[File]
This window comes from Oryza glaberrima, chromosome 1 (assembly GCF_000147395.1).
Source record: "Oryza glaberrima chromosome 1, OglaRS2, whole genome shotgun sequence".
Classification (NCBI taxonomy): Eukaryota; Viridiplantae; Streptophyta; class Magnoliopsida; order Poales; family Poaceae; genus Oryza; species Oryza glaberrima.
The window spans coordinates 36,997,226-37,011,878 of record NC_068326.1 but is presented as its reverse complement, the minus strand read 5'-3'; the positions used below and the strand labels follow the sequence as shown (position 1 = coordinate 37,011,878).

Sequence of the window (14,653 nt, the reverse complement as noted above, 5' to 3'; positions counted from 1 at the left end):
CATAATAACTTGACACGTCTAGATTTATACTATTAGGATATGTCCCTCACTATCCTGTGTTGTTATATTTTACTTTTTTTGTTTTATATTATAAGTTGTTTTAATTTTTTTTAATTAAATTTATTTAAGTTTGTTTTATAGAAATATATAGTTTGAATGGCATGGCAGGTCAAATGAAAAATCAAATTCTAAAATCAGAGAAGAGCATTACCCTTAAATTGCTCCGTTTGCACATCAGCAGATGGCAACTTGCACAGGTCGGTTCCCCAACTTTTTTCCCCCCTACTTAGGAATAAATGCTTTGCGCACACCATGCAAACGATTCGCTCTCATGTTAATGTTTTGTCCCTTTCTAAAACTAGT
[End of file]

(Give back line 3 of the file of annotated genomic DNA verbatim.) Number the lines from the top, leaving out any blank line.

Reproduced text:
Classification (NCBI taxonomy): Eukaryota; Viridiplantae; Streptophyta; class Magnoliopsida; order Poales; family Poaceae; genus Oryza; species Oryza glaberrima.